As a matter of practice, the Biden administration seems unconcerned with inflation for the time being. So much so that they are preparing trillions in spending packages to be used over the course of the decade, including a $1.2 trillion dollar bipartisan plan agreed to on June 24th. This package, along with hypothetical others in the future, will focus on American infrastructure, an underwhelming aspect for a first world country of its nature. Public transportation and railways lag behind other contemporary nations in Europe and Asia, even major roads and bridges are in need of repair or replacement. Infrastructure is a key to economic development, and improving ours would likely have large positive returns in the long term. Moody estimated that Biden's infrastructure package (then sized at $2.3 trillion) would create 2.6 million jobs over the course of a decade. This should provide excellent economic results if projections turn out to be true. However, critics argue that now is not the right time. The fact is that spending of this size will increase inflation to some extent, but the magnitude of such an increase cannot yet be accurately measured.

Republicans and monetary hawks have heavily criticized Biden and his administration for this increase in spending during a time of inflation. To them, Biden's spending, including a $1.9 trillion COVID relief bill passed only four months ago, has been seen as out of control and a step towards overheating the economy. Mitch McConell, leader of the Republican party, has warned that Biden's budget will “Drown American Families in … inflation”.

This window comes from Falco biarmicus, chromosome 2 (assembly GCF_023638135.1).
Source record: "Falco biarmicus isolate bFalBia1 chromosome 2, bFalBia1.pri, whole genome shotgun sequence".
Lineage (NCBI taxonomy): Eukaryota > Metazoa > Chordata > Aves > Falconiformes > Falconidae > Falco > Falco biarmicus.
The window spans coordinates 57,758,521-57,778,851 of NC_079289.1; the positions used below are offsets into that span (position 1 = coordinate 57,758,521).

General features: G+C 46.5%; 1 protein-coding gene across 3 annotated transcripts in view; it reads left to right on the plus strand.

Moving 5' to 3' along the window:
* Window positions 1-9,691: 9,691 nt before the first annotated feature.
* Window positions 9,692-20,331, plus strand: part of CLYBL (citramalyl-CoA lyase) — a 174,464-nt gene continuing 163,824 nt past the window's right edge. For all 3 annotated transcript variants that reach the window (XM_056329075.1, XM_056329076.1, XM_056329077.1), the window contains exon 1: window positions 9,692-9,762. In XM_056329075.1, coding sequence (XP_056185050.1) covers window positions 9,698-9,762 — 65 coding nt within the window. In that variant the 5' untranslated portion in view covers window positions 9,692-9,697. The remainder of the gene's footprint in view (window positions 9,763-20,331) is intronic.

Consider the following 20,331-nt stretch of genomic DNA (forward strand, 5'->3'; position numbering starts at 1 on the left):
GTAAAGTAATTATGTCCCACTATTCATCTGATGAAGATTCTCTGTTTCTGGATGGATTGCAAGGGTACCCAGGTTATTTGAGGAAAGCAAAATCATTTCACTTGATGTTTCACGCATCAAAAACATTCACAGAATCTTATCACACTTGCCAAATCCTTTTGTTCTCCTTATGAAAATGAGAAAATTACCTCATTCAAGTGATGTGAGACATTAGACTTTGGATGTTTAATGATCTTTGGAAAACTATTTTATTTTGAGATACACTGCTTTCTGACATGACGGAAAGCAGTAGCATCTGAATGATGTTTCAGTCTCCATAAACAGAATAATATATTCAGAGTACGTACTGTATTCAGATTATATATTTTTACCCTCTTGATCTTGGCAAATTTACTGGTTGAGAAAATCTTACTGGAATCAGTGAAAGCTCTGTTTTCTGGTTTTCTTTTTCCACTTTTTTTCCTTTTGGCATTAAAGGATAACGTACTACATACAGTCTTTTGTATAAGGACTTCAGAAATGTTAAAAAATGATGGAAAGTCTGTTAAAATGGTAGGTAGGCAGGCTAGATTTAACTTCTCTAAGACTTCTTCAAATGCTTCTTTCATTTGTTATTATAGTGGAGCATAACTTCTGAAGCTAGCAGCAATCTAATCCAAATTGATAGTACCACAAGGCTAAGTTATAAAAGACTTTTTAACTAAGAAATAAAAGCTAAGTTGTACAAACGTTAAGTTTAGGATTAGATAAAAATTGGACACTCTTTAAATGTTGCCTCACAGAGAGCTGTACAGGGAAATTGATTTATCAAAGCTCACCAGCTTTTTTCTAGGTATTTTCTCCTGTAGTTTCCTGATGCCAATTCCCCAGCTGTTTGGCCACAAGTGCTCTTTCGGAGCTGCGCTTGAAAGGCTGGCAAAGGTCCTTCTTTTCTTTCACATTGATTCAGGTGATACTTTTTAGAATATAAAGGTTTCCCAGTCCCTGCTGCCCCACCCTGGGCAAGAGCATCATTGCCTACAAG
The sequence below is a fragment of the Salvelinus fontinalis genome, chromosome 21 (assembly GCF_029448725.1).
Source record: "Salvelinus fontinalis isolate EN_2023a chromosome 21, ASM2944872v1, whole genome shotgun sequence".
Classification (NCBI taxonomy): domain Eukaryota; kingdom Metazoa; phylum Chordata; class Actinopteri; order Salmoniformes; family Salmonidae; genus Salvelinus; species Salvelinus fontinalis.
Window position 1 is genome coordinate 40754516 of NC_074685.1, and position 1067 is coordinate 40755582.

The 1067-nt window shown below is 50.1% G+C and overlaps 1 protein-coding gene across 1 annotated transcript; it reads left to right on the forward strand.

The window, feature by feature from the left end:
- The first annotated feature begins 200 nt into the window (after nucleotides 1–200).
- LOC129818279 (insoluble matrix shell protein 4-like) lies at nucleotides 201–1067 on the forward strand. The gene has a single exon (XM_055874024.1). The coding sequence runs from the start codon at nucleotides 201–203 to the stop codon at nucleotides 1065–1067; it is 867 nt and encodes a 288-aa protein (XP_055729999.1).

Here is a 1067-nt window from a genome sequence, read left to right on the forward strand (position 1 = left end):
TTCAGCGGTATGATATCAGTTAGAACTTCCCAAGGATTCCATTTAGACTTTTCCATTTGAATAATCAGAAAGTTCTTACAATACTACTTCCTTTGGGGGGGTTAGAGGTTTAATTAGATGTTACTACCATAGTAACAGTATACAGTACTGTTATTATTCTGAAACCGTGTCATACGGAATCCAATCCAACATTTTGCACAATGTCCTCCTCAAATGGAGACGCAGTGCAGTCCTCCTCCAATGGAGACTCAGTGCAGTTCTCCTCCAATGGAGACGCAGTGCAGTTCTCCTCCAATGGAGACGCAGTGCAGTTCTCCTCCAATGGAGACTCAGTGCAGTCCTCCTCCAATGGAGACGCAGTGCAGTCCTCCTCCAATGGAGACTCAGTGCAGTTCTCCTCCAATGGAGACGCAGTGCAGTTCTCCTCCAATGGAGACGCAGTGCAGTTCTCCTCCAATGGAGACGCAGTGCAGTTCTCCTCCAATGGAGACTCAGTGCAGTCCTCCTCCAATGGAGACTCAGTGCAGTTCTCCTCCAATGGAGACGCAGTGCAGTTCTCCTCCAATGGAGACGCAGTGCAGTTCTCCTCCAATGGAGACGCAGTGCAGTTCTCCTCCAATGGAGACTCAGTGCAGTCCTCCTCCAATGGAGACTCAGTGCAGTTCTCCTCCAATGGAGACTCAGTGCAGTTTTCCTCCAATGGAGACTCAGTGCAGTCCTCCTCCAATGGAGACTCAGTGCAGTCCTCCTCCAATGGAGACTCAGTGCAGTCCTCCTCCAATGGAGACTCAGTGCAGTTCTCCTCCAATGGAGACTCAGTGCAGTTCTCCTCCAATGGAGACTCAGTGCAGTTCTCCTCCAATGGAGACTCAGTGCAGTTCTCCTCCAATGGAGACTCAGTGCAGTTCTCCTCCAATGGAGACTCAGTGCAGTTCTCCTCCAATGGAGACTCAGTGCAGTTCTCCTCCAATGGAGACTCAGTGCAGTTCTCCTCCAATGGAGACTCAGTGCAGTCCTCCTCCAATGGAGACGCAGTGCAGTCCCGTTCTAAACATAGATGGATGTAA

jerome powell image for vistory article on inflation

Jerome Powell has been Chair of the Federal Reserve since February 2018. Since then, the Fed has printed more money than usual compared to historical trends, which should cause some inflation.

On the other side of the spectrum, liberal economists, such as Nobel laureate Joseph E Stiglitz, have assessed that the inflation rate will soon decrease as supply bottlenecks open up, and that the federal reserve has more than the arsenal it requires to fight sustained price increases in the instance in which they occur. Stiglitz also claimed that the long term inflation concern being raised by Republicans is a “red herring” being used to stymie the Biden administration's agenda. However, even some Democrats, such as the former Obama administration’s Director of the National Economic Council, Larry Summers, disagree with Biden’s policies. Summers has suggested that Biden slows stimulus and excess spending, a trajectory opposite to where the administration is currently heading.


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Food and beverage giants sound inflation alarm"